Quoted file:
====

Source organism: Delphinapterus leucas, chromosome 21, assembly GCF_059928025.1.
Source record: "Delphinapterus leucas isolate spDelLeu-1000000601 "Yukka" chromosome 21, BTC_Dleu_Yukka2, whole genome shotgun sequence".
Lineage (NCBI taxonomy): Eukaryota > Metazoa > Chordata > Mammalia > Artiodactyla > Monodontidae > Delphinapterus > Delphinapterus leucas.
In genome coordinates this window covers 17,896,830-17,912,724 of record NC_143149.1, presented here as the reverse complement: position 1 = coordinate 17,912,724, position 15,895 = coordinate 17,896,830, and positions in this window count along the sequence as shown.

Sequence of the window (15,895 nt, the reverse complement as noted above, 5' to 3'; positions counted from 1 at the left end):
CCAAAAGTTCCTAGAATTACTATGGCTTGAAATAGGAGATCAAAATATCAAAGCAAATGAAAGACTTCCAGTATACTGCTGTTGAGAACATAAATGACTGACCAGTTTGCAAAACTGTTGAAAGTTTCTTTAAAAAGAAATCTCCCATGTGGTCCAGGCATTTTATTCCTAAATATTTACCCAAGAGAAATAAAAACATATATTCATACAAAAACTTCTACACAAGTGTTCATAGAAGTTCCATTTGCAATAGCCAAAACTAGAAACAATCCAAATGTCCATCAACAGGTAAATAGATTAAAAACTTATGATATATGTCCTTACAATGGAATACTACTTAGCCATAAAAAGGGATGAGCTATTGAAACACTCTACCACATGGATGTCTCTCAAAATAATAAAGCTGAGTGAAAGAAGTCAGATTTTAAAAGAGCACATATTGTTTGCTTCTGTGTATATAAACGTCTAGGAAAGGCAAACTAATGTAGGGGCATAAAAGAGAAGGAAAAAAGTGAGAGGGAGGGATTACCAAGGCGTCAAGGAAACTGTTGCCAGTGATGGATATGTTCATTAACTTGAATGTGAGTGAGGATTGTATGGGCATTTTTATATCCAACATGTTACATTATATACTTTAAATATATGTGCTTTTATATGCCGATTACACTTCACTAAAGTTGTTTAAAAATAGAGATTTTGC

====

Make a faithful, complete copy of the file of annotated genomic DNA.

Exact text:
Source organism: Delphinapterus leucas, chromosome 21, assembly GCF_059928025.1.
Source record: "Delphinapterus leucas isolate spDelLeu-1000000601 "Yukka" chromosome 21, BTC_Dleu_Yukka2, whole genome shotgun sequence".
Lineage (NCBI taxonomy): Eukaryota > Metazoa > Chordata > Mammalia > Artiodactyla > Monodontidae > Delphinapterus > Delphinapterus leucas.
In genome coordinates this window covers 17,896,830-17,912,724 of record NC_143149.1, presented here as the reverse complement: position 1 = coordinate 17,912,724, position 15,895 = coordinate 17,896,830, and positions in this window count along the sequence as shown.

Sequence of the window (15,895 nt, the reverse complement as noted above, 5' to 3'; positions counted from 1 at the left end):
CCAAAAGTTCCTAGAATTACTATGGCTTGAAATAGGAGATCAAAATATCAAAGCAAATGAAAGACTTCCAGTATACTGCTGTTGAGAACATAAATGACTGACCAGTTTGCAAAACTGTTGAAAGTTTCTTTAAAAAGAAATCTCCCATGTGGTCCAGGCATTTTATTCCTAAATATTTACCCAAGAGAAATAAAAACATATATTCATACAAAAACTTCTACACAAGTGTTCATAGAAGTTCCATTTGCAATAGCCAAAACTAGAAACAATCCAAATGTCCATCAACAGGTAAATAGATTAAAAACTTATGATATATGTCCTTACAATGGAATACTACTTAGCCATAAAAAGGGATGAGCTATTGAAACACTCTACCACATGGATGTCTCTCAAAATAATAAAGCTGAGTGAAAGAAGTCAGATTTTAAAAGAGCACATATTGTTTGCTTCTGTGTATATAAACGTCTAGGAAAGGCAAACTAATGTAGGGGCATAAAAGAGAAGGAAAAAAGTGAGAGGGAGGGATTACCAAGGCGTCAAGGAAACTGTTGCCAGTGATGGATATGTTCATTAACTTGAATGTGAGTGAGGATTGTATGGGCATTTTTATATCCAACATGTTACATTATATACTTTAAATATATGTGCTTTTATATGCCGATTACACTTCACTAAAGTTGTTTAAAAATAGAGATTTTGC